On 18 April 2014, the Court of Appeal of Douai in France rendered a decision which marks a change in French law that will give reassurance to commodity traders. The Court accepted that the security required in order to lift an arrest of bunkers could be limited to the value of the bunkers, as opposed to the position previously adopted by French courts requiring full security to the amount of the claim to be provided.
This case involved a cargo of 50,000 MT of wheat which was due to be carried from France (Rouen and Dunkirk) to Yemen. During loading at Dunkirk, six creditors of the ultimate time charterer arrested the bunkers of the vessel as security for their debts. The debts amounted to some USD 4 million and the value of the bunkers was around USD 365,000. The cargo was blocked for several weeks as a result of the arrest, giving rise to the risk of both deterioration in the quality of the wheat and late delivery.
The French courts confirmed the validity of the arrest, leaving no other solution than putting up security to obtain the release of the vessel and her cargo. The issue was the amount of the security required.
An intermediate time charterer offered to put up security in the amount of the value of the bunkers (USD 365,000) but the creditors refused and required full security to the value of their claims to be provided.
The dispute was brought before the French courts as a matter of urgency .
At first instance, the application filed by the intermediate time charterer to order the release of the arrest in exchange for a security amounting to the value of the bunkers (USD 365,000) was rejected.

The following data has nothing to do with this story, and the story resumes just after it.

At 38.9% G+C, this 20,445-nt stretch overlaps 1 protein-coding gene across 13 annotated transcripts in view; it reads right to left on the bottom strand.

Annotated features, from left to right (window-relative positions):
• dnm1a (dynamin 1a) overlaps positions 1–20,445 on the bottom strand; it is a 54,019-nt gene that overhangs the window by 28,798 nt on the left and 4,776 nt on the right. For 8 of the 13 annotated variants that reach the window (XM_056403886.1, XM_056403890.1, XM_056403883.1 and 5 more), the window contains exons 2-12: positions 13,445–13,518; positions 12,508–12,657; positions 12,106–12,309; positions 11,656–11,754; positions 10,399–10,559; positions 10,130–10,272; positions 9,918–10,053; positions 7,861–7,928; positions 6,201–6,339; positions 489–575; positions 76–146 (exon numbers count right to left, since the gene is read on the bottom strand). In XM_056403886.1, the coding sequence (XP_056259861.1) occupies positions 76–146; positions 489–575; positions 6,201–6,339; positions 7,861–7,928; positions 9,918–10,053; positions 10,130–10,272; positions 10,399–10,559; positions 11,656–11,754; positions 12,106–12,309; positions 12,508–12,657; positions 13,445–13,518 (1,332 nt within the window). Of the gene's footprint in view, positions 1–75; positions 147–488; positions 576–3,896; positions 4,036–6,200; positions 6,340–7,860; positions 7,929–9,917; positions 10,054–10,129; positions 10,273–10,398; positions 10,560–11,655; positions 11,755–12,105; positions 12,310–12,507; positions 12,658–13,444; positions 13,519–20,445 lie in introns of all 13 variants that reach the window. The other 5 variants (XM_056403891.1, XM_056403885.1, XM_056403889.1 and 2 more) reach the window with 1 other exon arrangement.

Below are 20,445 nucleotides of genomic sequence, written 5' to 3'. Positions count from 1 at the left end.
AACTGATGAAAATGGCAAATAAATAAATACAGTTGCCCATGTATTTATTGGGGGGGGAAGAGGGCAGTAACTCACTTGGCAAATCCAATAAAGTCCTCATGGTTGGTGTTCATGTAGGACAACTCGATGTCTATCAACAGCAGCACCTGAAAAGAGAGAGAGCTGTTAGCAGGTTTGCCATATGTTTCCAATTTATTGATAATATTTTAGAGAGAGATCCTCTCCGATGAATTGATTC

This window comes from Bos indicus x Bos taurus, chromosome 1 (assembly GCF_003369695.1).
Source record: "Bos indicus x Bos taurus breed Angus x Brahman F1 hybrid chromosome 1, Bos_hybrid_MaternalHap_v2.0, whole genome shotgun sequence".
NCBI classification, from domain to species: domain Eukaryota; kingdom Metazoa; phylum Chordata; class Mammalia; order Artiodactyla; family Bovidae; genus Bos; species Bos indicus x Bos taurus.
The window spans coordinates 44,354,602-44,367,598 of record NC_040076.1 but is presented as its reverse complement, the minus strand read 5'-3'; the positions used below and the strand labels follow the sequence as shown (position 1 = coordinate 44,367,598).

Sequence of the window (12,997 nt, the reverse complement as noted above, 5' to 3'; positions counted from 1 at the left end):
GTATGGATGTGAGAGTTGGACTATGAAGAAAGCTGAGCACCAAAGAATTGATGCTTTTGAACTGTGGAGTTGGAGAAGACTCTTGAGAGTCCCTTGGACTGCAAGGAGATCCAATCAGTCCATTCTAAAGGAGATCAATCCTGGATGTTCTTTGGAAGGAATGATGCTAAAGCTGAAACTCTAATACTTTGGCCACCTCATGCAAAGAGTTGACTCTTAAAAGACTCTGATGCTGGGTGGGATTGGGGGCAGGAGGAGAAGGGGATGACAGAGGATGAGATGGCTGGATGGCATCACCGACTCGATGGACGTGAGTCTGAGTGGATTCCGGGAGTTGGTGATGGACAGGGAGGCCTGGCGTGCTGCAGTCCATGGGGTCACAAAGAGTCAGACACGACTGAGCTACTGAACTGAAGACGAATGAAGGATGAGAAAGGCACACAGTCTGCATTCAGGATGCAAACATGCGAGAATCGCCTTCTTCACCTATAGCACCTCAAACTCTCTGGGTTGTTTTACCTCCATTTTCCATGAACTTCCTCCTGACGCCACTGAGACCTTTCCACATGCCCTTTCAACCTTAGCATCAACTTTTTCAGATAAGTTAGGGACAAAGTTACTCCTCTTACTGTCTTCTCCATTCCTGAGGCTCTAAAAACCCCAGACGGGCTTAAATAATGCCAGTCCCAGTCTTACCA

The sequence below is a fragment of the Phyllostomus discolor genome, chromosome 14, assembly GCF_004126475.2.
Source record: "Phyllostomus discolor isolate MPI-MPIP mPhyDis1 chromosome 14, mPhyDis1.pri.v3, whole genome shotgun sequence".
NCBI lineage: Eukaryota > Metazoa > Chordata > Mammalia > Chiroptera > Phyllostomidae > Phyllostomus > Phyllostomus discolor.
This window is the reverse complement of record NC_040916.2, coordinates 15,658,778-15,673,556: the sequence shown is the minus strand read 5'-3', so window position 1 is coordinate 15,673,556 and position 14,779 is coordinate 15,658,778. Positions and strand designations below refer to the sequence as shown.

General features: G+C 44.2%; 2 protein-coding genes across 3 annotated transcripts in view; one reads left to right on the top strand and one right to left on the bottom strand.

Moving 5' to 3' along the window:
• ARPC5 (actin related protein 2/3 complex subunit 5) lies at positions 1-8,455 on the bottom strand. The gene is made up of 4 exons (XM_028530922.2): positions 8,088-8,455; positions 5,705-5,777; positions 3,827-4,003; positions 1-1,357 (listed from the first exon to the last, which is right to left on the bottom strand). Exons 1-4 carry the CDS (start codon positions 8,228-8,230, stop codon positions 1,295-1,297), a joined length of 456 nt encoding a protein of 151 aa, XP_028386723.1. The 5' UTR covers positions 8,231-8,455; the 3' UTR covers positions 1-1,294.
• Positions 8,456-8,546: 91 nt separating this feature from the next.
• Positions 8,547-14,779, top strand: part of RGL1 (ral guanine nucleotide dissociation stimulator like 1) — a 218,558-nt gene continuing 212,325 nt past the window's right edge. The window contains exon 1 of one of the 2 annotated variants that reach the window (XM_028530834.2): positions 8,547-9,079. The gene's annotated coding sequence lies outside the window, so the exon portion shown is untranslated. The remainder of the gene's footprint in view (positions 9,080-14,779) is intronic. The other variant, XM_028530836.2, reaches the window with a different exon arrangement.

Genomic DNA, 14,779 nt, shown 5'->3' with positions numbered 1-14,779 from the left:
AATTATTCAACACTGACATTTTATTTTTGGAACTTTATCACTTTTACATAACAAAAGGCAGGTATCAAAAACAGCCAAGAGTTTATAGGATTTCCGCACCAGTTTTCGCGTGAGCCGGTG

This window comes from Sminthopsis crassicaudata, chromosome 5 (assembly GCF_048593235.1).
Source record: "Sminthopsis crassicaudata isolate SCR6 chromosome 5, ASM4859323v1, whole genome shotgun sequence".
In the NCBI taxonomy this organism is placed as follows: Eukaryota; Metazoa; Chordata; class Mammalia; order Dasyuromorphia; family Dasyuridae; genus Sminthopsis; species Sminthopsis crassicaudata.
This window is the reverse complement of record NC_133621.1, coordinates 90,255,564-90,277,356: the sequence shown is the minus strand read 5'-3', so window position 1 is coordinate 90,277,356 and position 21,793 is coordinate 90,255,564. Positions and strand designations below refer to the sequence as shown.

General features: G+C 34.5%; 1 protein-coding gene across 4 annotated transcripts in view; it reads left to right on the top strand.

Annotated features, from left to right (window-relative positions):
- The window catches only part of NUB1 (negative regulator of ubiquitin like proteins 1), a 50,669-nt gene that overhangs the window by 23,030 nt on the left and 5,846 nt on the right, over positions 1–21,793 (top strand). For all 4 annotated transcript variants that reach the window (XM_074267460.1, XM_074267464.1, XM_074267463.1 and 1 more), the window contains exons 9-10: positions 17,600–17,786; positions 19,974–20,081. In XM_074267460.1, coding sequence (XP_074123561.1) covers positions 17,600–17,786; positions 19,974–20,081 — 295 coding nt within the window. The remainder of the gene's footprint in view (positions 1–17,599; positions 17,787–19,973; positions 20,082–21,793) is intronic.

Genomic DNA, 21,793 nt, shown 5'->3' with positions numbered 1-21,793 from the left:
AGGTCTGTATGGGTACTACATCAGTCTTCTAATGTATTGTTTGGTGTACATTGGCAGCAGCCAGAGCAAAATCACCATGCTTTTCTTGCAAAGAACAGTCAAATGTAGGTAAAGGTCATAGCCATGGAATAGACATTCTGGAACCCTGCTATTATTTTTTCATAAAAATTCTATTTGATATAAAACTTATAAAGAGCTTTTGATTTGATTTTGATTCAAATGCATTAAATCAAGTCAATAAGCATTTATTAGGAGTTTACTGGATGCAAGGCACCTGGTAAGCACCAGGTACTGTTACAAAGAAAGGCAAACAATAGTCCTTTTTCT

This decision reflected the position previously adopted by French courts (in particular the Court of Appeal of Rouen in 1986), which was favourable to the interests of creditors but gave serious cause for concern to commodity traders who had no interest in the debts of the owner of the bunkers but who wanted the cargo to be delivered on time.
It was mainly based on the view that the arrest of an asset was not only designed to secure a claim but also to exercise pressure on the debtor to pay the full amount of the debt. Consequently, the debtor should not be allowed to obtain the lifting of the arrest in exchange for security amounting to the value of the asset attached where that was less than the full amount of the debt.
This view was open to criticism since if they enforced their claim against the attached bunkers, the creditors would recover not more than the amount resulting from the judicial sale of the bunkers, less the costs of arranging the judicial sale. It was even more questionable in circumstances where the pressure to pay was being exerted on parties other than the debtor (vessel and cargo interests).
An appeal was lodged and the Court of Appeal of Douai required the creditors to lift the arrest against the provision of security amounting to the value of the bunkers, such sum to be placed in escrow for the benefit of all creditors.
Even where a decision rendered by a French Court of Appeal is not a binding precedent, it is to be hoped that this decision will now act as a reference for any similar dispute. Commodity traders will be in a better position to avoid an arrest of bunkers delaying delivery of their cargo.